March 25, 2013

Burned-out Augusta buildings razed as investigators scramble for answers

Investigation continues for cause of 146 Northern Ave. blaze

By Craig Crosby
Staff Writer

AUGUSTA — Investigators on Monday continued to look into a fire that destroyed a Northern Avenue apartment building last week even as contractors razed that structure and demolished two other city apartment buildings damaged by fires in recent months.

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An excavator razes an apartment building at 1 Penobscot St. in Augusta Monday The four-story building was destroyed by fire Jan. 29.

Staff photo by Andy Molloy

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Rob Gay carts a boiler mate from the remains of 146 Northern Ave. in Augusta Monday, as crews raze the apartment building destroyed by fire on Thursday. Scott Laliberte, proprietor of Riverside Disposal, said the building would be down and removed by Tuesday, with the foundation filled in. Gay and other heating contractors removed the heating system from the building, to be installed in another building.

Staff photo by Andy Molloy

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Sgt. Ken Grimes of the State Fire Marshal's Office said an investigation into Thursday's fire at 146 Northern Ave. had been delayed because marshals have responded to a spate of fires in recent days.

"We've been hopping from fire to fire," Grimes said.

He said investigators have more work to do both on the Northern Avenue blaze and a Sunday morning fire that destroyed a home and business in Mount Vernon. A local fire official has said that blaze is not considered suspicious. Grimes said it will take several more days to investigate the fires.

Meanwhile, the Northern Avenue building is one of three fire-damaged buildings across the city being torn down. August Code Enforcement Officer Gary Fuller said a four-story apartment building at 1 Penobscot St., which was damaged by a fire on Jan. 29, and a three-story apartment building at 55 Sewall St., which burned Jan. 10, were also both in the process of being razed and removed.

Fuller said the city asked the owner of the Northern Avenue building, James Pepin, to remove the building as quickly as possible because of fears the standing building remnants might collapse. The owners made the decision to tear down the Sewall and Penobscot street buildings, Fuller said.

Fuller said the city only asks for buildings to be torn down when they pose a threat to safety.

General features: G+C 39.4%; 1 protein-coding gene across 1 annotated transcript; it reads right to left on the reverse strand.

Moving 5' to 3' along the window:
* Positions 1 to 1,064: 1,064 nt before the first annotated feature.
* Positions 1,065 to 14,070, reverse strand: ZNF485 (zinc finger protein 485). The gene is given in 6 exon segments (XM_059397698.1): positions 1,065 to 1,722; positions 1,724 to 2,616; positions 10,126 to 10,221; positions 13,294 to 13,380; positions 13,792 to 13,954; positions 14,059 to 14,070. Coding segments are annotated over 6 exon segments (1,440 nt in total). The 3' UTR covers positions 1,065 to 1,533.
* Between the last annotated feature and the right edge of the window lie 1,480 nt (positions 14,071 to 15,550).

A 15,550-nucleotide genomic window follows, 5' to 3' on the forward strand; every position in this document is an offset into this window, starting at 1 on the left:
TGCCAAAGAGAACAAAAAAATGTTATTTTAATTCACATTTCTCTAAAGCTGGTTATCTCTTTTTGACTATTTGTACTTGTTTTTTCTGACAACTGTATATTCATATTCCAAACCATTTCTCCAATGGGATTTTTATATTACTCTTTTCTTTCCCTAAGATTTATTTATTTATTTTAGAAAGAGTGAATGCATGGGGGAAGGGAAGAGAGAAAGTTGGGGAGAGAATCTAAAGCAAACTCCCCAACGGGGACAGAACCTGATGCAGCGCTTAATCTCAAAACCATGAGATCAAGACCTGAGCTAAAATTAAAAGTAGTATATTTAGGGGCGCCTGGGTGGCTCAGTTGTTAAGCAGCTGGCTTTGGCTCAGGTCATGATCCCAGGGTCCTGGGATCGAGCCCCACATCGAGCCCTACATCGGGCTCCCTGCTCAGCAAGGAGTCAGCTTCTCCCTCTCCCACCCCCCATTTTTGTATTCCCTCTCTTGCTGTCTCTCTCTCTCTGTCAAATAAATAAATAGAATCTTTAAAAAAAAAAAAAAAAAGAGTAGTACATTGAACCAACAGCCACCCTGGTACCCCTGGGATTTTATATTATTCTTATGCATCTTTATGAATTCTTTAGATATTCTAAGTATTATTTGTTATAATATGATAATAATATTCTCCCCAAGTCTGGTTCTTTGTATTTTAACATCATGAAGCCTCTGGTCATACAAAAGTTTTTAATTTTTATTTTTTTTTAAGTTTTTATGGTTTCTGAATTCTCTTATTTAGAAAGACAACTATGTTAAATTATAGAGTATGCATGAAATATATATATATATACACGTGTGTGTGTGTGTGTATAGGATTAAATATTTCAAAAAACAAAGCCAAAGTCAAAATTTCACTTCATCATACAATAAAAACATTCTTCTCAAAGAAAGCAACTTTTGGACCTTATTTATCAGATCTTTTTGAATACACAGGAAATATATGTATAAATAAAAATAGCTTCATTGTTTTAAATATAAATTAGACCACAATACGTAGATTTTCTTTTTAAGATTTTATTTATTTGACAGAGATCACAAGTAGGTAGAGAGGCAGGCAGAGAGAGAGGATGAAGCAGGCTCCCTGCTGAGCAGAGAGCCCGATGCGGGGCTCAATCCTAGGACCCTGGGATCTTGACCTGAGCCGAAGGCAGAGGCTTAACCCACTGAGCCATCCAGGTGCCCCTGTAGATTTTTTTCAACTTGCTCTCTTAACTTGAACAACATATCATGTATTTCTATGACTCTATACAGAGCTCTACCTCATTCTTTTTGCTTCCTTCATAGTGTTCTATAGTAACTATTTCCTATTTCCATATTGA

"They were damaged beyond what the owners wanted" to fix, he said.

Investigators determined the Penobscot Street fire started on the fourth floor, but have been unable to determine a cause. The Sewall Street fire was reportedly caused by improperly disposed of smoking material.

Fuller said plans are being drawn to replace the Sewall Street apartment building. He was unsure of future plans of the Penobscot Street site, but said the owners kept the foundation in case they decide to rebuild.

Jim Pepin, owner of the Northern Avenue building, has not returned phone calls seeking comment. Fuller, however, said Pepin has indicated he plans to rebuild on the site.

Scott Laliberte, owner of Augusta-based Riverside Disposal, which is tearing down the Northern Avenue building, said he has been told to backfill the basement.

"We'll have it cleaned up at the end of the day," Laliberte said Monday.

Grimes said last week that the Northern Avenue fire started in a first-floor rear apartment, but on Monday he clarified that the fire actually started in a first-floor front apartment.

Edward Cleary, one of two people home when the fire broke out shortly before 3 p.m. Thursday, has been staying at area motels since the fire. He said he has lined up a new apartment in another community.

Cleary, who had no renter's insurance, said he is starting over with just a few personal belongings he was able to collect after the fire. He said he lived in the first-floor, rear apartment for 10 years.

Cleary said his apartment had a smoke alarm that he had unplugged to keep it from sounding when he cooked. He said he opened his front door to check when he heard the fire.

"There wasn't any smoke in the apartment until I opened the front door to put the fire out," Cleary said. "The fire was fully going before there was any smoke in my apartment."

Cleary said he tried to douse the blaze with a fire extinguisher but the fire was too intense.

"It was a lost cause at that point," he said. "All I had time to do was drop the extinguisher and grab my wallet."

Craig Crosby — 621-5642

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Additional Photos

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An excavator sits next to the debris from an apartment building that was razed over the weekend at 55 Sewall St. in in Augusta Monday. The four-story building was destroyed by fire Jan. 10.

Staff photo by Andy Molloy


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